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NickA View Drop Down
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Post Options Post Options   Quote NickA Quote  Post ReplyReply Direct Link To This Post Posted: 05 Apr 20 at 12:54pm
Sitting with the other old codgers on the club terrace, watching the kids bombing up and down in their WAZPs it seems that they are always close hauled upwind and down; to the extent that we realsed that they never actually gybe only tack, as they're going through head to wind even downwind.

Flat sail, sleeved luff, deck sweeper main (plenty of end loss at the head of the sail, but little at the bottom).  These things are getting more like ice yachts than dinghies! 

And yes if he is really achieving 19o to apparent wind, then he's getting get 45 degrees to true wind (if that 22knots boat speed really equates to 35knots apparent) .. indicating btw a true wind of just 16 knots, which is perhaps the most amazing thing of all as the boat now has an up wind VMG that is nealy equal to wind speed!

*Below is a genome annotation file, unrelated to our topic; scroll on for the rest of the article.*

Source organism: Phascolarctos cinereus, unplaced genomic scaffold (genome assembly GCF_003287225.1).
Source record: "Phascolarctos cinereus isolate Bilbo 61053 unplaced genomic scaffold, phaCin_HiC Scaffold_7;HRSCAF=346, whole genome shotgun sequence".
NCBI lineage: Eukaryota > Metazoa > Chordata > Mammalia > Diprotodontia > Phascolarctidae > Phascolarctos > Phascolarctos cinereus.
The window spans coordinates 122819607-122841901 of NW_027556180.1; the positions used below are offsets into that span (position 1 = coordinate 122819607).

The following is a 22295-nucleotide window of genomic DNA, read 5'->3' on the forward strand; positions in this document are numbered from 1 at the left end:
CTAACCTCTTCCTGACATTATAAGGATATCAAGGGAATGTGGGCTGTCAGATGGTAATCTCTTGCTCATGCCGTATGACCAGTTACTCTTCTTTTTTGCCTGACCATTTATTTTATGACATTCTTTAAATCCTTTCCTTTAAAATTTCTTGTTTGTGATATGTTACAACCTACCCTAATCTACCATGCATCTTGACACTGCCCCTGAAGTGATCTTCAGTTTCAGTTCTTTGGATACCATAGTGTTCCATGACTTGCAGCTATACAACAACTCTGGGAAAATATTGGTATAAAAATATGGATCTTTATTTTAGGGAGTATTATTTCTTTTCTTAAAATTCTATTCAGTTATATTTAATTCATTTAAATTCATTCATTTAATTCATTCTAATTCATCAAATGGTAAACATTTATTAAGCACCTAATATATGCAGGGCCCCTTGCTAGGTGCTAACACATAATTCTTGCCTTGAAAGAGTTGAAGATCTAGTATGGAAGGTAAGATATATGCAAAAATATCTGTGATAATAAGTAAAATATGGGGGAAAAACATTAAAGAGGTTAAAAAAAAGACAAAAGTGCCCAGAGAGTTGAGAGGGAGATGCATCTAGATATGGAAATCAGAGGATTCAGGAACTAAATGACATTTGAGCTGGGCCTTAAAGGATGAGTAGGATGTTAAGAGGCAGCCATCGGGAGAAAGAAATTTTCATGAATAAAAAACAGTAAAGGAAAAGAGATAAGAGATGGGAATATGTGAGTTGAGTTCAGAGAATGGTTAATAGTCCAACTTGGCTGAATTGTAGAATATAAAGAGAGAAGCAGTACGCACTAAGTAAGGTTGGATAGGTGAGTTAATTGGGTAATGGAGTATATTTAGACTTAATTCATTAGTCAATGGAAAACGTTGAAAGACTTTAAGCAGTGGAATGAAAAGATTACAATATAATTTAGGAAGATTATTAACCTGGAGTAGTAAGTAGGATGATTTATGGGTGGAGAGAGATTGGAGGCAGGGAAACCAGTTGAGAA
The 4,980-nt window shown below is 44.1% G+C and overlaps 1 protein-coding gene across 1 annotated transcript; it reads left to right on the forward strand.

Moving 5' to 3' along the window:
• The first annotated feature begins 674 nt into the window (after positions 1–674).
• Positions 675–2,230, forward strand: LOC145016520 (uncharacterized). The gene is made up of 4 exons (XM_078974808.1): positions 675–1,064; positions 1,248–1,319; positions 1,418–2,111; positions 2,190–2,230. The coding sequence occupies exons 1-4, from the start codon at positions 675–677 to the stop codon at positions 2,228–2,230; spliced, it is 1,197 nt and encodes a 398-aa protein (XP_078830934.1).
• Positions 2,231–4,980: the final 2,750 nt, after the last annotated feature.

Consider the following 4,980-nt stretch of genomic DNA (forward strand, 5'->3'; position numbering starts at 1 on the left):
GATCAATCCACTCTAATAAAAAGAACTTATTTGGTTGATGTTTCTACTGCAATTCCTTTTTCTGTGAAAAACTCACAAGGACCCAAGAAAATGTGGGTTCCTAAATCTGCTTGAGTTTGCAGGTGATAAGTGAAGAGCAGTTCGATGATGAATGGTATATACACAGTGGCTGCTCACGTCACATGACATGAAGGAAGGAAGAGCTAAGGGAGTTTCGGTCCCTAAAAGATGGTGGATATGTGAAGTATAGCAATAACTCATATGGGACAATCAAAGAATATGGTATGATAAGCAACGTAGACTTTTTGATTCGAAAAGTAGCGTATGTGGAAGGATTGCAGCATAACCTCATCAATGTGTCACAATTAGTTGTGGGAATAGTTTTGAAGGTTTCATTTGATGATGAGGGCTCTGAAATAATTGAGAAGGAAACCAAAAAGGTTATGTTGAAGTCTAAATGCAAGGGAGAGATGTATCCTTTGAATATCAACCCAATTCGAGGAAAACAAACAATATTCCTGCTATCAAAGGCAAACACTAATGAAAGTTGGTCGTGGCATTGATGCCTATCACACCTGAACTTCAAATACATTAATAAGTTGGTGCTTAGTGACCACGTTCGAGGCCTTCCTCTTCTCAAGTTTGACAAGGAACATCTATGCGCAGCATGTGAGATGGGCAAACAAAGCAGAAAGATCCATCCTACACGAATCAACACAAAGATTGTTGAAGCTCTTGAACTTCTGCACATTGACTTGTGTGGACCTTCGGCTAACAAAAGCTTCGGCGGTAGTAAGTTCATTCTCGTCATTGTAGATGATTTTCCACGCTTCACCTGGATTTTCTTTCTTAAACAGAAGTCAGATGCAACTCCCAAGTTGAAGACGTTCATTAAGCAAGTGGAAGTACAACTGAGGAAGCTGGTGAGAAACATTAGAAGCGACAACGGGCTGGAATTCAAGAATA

Even in my heavy Javelin with its 1970s sail plan; we can still gain VMG by footing off, especially if the boat starts to plane (which it will despite weighing around 130kg) .. at which point we are close hauled again, but going much faster and pointing a few degrees lower .. though as another sailor noticed, going nearly as high up wind because the foils work harder (less leeway!).  This does need 20knots or more of true wind though.
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Post Options Post Options   Quote turnturtle Quote  Post ReplyReply Direct Link To This Post Posted: 06 Apr 20 at 7:16am
Originally posted by JimC

What we tend to miss is that its usually possible to pinch up way higher than we actually sail on a beat, in two sail boats especially if you let the jib go or manually sheet it in close. The boat damn near stops, but it does make some ground to windward.


and this is before there's any tidal effect on the le....  LOL